How the O.J. Simpson Trial Birthed the TV Industry’s True Crime Obsession | Commentary

The Trial of the Century turned a tragic reality into public fodder, and we were never the same

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O.J. Simpson (Credit: Vince Bucci/AFP via Getty Images)

News of O.J. Simpson’s death on Thursday predictably inspired a lot of intense discourse. The footballer-turned-actor who was put on trial and found not guilty for the murder of his wife Nicole Brown and her friend Ron Goldman never stopped being the subject of fascination and fury. It was called the trial of the century for a reason, after all.

Writing about Simpson following his passing from prostate cancer at the age of 76 was never going to be an easy endeavor for obituarists the world over. It’s near-impossible to talk about O.J. as a lone figure, separate from the social, political and cultural context that defined not only him but our worldwide reactions to what many still consider the most egregious court verdict of its time. Simpson may have stayed largely out of the spotlight following the nine years he spent behind bars for an armed robbery conviction, but the rest of us still live in the world that the O.J. case created — including the true crime boom that followed.

Over the course of the 11-month trial, the Simpson murder case became the biggest event in entertainment. Before he was even arrested, the now-infamous freeway chase, with Simpson and his white Ford Bronco tailed through Los Angeles by the police, was captured in agonizing detail by the media. NBC even cut between that and Game Five of the NBA championship. Once Judge Lance Ito, who presided over the trial itself, made the choice to allow cameras into the courtroom, a new reality TV show was born. This wasn’t unprecedented. In 1991, Court TV was founded and had already made a name for itself with wall-to-wall coverage of the Menéndez brothers’ murder trial. But it was O.J. that took them, and every other network, to the next level.

It’s easy to forget just how much the Simpson trial defined its generation. Much of it entered our cultural lexicon (“If it does not fit, you must acquit.”) It made stars and pariahs of dowdy lawyers doing their jobs. The journalists covering the case, camped out in a media area christened Camp O.J., became as well-known to the public as the defendant. Late night made farce of what had already been widely seen as a circus, from the Dancing Itos on “The Tonight Show With Jay Leno” to Norm Macdonald’s mercilessly scathing quips on Simpson’s supposed innocence on “SNL.” According to one paper, the Big Three networks gave more airtime to the case than both the Oklahoma City bombing and the Bosnian War.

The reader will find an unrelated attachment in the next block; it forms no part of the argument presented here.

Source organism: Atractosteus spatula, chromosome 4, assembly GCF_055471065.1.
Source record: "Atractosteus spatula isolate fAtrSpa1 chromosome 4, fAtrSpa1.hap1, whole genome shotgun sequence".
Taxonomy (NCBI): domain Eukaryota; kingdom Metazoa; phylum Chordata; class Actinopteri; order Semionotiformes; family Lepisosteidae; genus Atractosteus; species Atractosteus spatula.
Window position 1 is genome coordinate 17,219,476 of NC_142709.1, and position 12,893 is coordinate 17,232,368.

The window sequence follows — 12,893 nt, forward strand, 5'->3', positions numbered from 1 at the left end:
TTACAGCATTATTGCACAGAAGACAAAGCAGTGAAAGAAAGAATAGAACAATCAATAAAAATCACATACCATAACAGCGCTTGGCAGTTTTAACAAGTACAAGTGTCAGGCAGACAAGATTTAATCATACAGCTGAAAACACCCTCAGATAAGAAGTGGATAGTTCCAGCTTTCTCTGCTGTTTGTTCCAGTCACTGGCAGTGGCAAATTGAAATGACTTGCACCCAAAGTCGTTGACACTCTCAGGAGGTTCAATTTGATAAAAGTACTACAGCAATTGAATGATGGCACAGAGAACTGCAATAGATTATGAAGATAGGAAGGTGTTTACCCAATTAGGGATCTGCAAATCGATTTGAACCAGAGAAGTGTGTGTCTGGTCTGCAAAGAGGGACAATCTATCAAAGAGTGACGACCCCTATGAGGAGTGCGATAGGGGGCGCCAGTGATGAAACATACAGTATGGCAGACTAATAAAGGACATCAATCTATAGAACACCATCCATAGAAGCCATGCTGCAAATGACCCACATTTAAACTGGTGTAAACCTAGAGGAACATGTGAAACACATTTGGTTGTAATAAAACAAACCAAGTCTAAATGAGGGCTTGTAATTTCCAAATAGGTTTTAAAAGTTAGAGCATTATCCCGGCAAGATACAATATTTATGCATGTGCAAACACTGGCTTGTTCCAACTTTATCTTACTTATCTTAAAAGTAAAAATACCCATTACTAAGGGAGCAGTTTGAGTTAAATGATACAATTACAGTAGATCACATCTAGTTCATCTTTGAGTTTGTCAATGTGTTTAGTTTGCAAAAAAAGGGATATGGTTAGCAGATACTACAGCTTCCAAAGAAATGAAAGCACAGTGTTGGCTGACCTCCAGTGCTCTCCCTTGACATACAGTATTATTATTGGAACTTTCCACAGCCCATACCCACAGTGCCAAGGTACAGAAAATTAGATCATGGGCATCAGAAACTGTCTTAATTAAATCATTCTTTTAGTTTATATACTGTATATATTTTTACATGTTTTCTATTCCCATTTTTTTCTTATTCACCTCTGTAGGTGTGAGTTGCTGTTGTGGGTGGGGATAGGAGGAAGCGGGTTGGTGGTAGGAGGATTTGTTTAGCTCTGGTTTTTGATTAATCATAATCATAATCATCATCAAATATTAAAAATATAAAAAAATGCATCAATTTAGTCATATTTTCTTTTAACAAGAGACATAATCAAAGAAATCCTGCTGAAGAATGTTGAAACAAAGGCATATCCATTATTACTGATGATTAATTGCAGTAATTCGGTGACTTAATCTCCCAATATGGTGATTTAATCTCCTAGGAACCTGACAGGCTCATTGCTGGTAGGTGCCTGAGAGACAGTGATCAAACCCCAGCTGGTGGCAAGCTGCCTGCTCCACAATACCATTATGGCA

Nobody was ready for how celebrity and the law clashed, and the former easily came out on top. Long before the proud villains of constructed reality series like the Bravo oeuvre became the entertainment norm, the public turned to the Simpson trial to find its heroes and villains. Dominick Dunne, the writer who covered the case for Vanity Fair, noted how the various participants often felt more like actors in search of a plotline than those involved with a murder trial. Many of them became reality TV stars, from Faye Resnick to Kate Kaelin to the children of Robert Kardashian. Even O.J., after his acquittal, tried his hand at a prank show. It didn’t take off.

Like the most bingeable of reality shows, the trial was addictive, easy to consume, and even easier to misunderstand. It forced lawyers to become actors, with some faring better than others. The fraught racism of the LAPD in a post-Rodney King world was a new narrative twist to exploit, while the domestic abuse faced by Nicole Brown proved less engrossing for audiences in need of a fix. When prosecutor Marcia Clark got a new haircut, it was treated with the cultural seriousness of Felicity chopping off her curly locks. Reality stopped being real through the gaze of the court camera, and in the end, the circus overshadowed the deaths of two people who had long lost their voices to the furor.

True crime as a genre existed before O.J. but its evolution into an entire cottage industry really kickstarted with his trial. It’s now the stuff of prestige, obsessed over in giddily voiced podcasts and harried TikToks — the trial itself was even adapted by Ryan Murphy into an Emmy-dominating FX series, “The People v. O.J. Simpson: American Crime Story.”

Much like the Simpson trial, much of true crime TV is less concerned with truth and justice than views, as the “Tiger King” fad can attest. The treatment of horrific human abuses as entertainment speaks volumes to our morbidity and desire to make everything consumable for the masses, and it hasn’t gotten any better with time or self-awareness.

Nor has our hunger for another O.J.-esque trial been quashed. Johnny Depp’s legal team wrangled their way into a state where in-court cameras were allowed to ensure that his ex-wife Amber Heard faced the full wrath of an easily baited public in need of yet another reality TV villain, and plenty of people cheered along as a case of domestic abuse became just another juicy TV tidbit.

Many have analyzed the long-lasting impact of the Simpson case (with the excellent ESPN epic documentary “O.J.: Made in America” doing the best job), but there’s one disheartening reality that consistently comes to mind when we think of that not guilty verdict, the dancing Itos, the 24/7 coverage, and both Brown and Goldman’s families: we like a story more than we like people. 


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